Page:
Neurotransmitter receptors are proteins which are synthesised within the cell bodies of nerve cells. The information to make different receptors is coded for in DNA, the protein receptors are made in rough endoplasmic reticulum and transported to the cell membrane for implantation.
Receptors have a fixed life-span, after which they are re-absorbed into the cell and their constituent amino acids recycled. The manufacture and degradation of receptors is closely regulated by the cell and an appropriate balance achieved.
Receptor up and down-regulation
The nerve cell frequently has an internal 'set point', setting upper and lower thresholds for desired stimulation by a neurotransmitter. When neurotransmitters increase or decrease beyond the threshold for that neurone, it will often respond by reducing or increasing the number of receptors.
Prolonged exposure to a neurotransmitter agonist, or raised levels of neurotransmitter due to neuronal dysfunction will lead to a compensatory decrease in the number of receptors over a period of time. This mechanism also explains why drugs which are agonists often lose their effects over time.
For example, a heroin user will inevitably have levels of heroin in their brain which consistently occupy opioid receptors. Over a period of time the post synaptic neurone will not respond to usual amounts of heroin, increased amounts will be required to have the desired effect.
Antidepressants and down regulation
Although antidepressants raise the brain's level of neurotransmitters within hours, they do not affect a patient's mood for several weeks often some time between two to six weeks.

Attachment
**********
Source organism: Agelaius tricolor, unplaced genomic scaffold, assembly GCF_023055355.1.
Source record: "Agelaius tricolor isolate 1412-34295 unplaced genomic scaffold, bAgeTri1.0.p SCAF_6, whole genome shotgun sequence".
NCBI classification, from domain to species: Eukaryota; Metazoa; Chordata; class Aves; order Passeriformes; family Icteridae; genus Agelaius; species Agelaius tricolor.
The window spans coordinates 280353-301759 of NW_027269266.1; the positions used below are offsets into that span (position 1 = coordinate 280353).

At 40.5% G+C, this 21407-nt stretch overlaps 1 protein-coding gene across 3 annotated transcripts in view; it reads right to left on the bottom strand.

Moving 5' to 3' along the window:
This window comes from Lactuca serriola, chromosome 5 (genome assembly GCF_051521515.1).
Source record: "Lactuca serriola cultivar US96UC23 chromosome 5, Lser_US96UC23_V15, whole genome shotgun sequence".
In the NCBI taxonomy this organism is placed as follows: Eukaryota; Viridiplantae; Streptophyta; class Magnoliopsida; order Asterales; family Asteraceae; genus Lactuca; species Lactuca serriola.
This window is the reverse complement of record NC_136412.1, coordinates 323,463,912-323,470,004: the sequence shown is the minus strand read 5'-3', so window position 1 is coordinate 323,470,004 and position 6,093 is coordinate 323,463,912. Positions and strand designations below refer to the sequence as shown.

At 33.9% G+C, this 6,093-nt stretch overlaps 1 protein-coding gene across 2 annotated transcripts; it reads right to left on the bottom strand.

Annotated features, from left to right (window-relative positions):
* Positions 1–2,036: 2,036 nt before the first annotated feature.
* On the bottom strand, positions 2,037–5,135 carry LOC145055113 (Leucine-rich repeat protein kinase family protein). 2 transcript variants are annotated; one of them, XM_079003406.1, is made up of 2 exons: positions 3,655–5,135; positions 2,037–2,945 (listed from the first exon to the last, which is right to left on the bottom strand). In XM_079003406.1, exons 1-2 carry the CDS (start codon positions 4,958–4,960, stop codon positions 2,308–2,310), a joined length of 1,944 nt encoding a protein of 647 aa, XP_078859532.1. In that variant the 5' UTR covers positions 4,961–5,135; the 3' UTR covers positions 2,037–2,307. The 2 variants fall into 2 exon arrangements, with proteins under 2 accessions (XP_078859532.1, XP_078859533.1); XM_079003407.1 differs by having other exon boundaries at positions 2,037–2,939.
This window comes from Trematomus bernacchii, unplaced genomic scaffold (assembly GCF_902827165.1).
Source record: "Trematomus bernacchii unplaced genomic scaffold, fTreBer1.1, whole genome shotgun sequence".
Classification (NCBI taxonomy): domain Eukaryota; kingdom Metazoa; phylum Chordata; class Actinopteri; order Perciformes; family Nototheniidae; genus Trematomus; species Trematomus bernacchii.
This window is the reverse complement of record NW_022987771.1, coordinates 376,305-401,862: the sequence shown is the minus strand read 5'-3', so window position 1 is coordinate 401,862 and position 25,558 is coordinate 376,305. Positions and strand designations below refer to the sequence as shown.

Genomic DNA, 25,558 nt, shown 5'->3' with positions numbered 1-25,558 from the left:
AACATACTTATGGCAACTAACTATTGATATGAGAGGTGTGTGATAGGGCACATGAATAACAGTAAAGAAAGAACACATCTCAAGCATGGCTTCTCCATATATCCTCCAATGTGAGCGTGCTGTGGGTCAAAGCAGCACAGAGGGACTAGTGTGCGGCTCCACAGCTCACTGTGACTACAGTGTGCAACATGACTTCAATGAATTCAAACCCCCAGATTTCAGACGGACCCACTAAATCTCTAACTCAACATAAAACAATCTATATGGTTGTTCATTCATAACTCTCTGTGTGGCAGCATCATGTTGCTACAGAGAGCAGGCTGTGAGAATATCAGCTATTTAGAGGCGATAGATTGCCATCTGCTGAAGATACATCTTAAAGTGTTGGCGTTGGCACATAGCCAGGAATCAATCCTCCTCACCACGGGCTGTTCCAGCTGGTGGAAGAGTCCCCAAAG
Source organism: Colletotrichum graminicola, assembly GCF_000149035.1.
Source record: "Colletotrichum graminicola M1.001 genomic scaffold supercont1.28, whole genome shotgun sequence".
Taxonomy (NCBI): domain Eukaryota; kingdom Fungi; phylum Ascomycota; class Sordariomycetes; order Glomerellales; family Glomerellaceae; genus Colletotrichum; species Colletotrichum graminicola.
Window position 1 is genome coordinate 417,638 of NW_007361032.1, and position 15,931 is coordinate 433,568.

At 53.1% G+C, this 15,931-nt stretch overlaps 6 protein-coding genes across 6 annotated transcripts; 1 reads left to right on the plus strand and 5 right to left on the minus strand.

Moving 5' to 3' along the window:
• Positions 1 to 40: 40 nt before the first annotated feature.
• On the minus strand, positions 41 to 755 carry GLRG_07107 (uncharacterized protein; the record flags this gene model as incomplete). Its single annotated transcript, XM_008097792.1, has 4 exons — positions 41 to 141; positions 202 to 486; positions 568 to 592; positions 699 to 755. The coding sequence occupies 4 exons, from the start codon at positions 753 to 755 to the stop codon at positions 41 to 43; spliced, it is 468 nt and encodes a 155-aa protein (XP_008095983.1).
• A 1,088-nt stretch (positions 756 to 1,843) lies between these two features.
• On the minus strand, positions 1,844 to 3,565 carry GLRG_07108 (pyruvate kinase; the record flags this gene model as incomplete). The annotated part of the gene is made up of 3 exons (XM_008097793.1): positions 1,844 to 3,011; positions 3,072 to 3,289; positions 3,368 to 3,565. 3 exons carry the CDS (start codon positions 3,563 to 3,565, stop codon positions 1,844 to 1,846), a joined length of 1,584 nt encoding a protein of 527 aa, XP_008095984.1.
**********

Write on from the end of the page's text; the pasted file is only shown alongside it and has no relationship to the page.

This suggests that antidepressants work by altering the number and sensitivity of post-synaptic receptors to the neurotransmitter rather than just raising neurotransmitter levels. The neurotransmitters implicated in depression are the monamines, serotonin and noradrenaline.
Those with depression, it is speculated, possess post-synaptic receptors that have grown hypersensitive and they have most likely become this way due to a depletion in the level of monoamines. Antidepressants work by raising the level of neurotransmitters in the synaptic cleft, but this by itself does not alter the course of depression. Instead, this increased level of neurotransmitters acts over several weeks to desensitize or 'down-regulate' the post-synaptic receptors. Once these receptors become desensitized, the individual's depression lifts.
When there is a prolonged lack of stimulation due to reduced amounts of neurotransmitter, there is often an increase in the number of cell receptors and hence the post-synaptic neurone is hypersensitive.
The time course of up and down regulation takes place over a period of weeks rather than hours and not all receptors show this effect.
Autoreceptors play a role in balancing the amount of neurotransmitter secreted. These receptors are usually inhibitory, reducing both the synthesis and secretion of neurotransmitter, they are found on the presynaptic membrane.